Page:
To hear Alan Mothner tell it, the Dunwoody Nature Center played the decisive part in his family’s move to Dunwoody 11 years ago. One look at the place and they were hooked.
“We actually bought the house because of its proximity to the nature center,” he said. “I think we saw the house, saw the backyard, bought the house, and then went inside and looked at the rest of it.”
Once he was a neighbor, Mothner started volunteering to help out at the center, a former residence located in the 22-acre Dunwoody Park off Roberts Road. After a couple of years, he joined the nonprofit nature center’s board and, in 2008, was named president of the board. He concluded his term as president in 2010 and then came back to the center in 2011 as its executive director.
Nature center president Su Ellis calls Mothner “the ideal man for the job.”
“He has the spirit of an entrepreneur, who is passionate about every aspect of the nature center, and environmental education in particular,” Ellis said in an email. “He is creative and flexible – always exploring new ideas and pursuing new avenues for us to be of value to the community.”
In January, Mothner, who turns 44 this month, was named the city of Dunwoody’s “Sustainable Hero” for 2013 because of his work at the center.
The city’s proclamation described Mothner as “a vital steward of sustainability and environmental awareness in the greater community.” City officials cited the recent reconstruction of the nature center’s meadow to address drainage and erosion as an example of the environmental work being done at the facility.
Mothner says he considers the award an honor not just for him, but for the nature center and its corps of volunteers. He said 1,300 volunteers worked at the nature center in 2013, and they logged more than 11,000 hours of work. “I think that award is part of what the nature center is doing and not what I’m doing,” he said. “We are sustainable because of our programs and environmental education.”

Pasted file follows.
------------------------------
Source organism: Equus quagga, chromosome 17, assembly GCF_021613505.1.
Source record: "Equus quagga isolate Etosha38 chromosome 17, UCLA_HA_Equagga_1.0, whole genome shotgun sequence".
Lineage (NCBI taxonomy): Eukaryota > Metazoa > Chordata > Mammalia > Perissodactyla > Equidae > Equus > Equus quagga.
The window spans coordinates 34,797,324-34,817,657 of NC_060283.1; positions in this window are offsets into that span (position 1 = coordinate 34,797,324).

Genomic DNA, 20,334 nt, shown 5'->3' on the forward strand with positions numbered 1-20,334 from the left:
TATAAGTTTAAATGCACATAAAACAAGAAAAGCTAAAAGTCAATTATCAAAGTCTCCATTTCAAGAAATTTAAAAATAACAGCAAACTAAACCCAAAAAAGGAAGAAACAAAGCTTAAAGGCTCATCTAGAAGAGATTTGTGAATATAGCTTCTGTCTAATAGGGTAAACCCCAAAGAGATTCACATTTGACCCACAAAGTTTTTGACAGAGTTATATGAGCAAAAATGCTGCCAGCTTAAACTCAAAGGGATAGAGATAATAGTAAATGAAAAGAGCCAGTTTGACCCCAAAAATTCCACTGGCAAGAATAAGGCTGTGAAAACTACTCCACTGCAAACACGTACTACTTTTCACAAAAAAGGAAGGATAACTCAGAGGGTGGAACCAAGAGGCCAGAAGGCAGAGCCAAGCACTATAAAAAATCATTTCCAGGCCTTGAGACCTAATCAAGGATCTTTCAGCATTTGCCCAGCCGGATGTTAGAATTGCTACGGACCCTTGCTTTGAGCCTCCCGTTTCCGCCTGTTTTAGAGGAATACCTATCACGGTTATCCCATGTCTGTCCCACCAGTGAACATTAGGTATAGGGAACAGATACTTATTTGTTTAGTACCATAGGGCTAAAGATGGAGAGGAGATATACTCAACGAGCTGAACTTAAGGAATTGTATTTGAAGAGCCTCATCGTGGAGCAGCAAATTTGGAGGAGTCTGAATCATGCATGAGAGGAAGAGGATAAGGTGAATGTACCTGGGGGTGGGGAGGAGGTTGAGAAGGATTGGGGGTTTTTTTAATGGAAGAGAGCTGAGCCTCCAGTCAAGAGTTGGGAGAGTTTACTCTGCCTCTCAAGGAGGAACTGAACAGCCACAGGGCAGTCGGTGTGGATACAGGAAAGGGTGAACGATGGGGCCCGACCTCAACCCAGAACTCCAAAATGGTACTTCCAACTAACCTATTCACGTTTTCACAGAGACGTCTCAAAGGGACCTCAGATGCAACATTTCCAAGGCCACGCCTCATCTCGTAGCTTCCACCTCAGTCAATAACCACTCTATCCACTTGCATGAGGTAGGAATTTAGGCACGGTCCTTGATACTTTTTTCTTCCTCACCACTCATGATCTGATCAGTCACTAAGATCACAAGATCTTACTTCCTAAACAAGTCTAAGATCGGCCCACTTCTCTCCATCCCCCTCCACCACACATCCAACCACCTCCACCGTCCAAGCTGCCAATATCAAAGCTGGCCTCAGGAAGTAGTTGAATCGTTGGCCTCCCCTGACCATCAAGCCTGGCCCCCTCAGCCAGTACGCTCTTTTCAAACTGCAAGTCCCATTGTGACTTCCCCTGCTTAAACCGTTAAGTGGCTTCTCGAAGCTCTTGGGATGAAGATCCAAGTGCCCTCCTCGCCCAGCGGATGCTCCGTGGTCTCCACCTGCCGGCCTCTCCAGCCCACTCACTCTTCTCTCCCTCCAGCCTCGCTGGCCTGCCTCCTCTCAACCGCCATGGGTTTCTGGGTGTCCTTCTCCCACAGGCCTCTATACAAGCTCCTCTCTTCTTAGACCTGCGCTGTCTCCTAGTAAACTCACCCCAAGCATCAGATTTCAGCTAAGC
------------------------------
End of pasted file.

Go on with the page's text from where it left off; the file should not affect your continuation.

One recent project remade the nature center’s meadow, a large, open space behind the center’s building where the nonprofit holds programs. “This is our main gathering area,” Mothner said one recent morning as he walked out into the snow-covered meadow, “where we do concerts, the butterfly festival. This is where the public comes to enjoy nature.”
They added a deck and walking trails, and landscaped to better control water flow during rains. Mothner pointed to a big, clear panel built into the side of one of the small hills. The panel showed the layers of different kinds of soil and gravel that had been used to allow water to move through the soil. “This is the coolest part of it,” he said. “We did a cutaway so people can see what we did.”
Mothner worked as a professional photographer before he went to work at the nature center. He started shooting photos after he inherited his grandfather’s camera, he said. He took a photo course, learned how to use the camera, and found people liked his work. He turned that into a job shooting freelance news and commercial work. He says his work running his own photo business trained him in ways to operate the nature center as a business, rather than a program-driven nonprofit.
“It’s actually not that big of a leap,” he said, sitting in his cluttered office overlooking the nature center’s meadow. “As a small business owner, I was in charge of everything from development to marketing to putting out a quality product.”
And, of course, for his daily trek from home to work, he can just take a short stroll about a quarter mile down a creek that runs through the park. “It’s a great commute,” he said.
Oddly, during the recent winter storm and gridlock, he was stuck in traffic for hours after making a presentation in downtown Atlanta about the work done on the nature center’s meadow.
He texted friends that he was stuck in traffic. One texted back: “Why? Was the creek crowded?”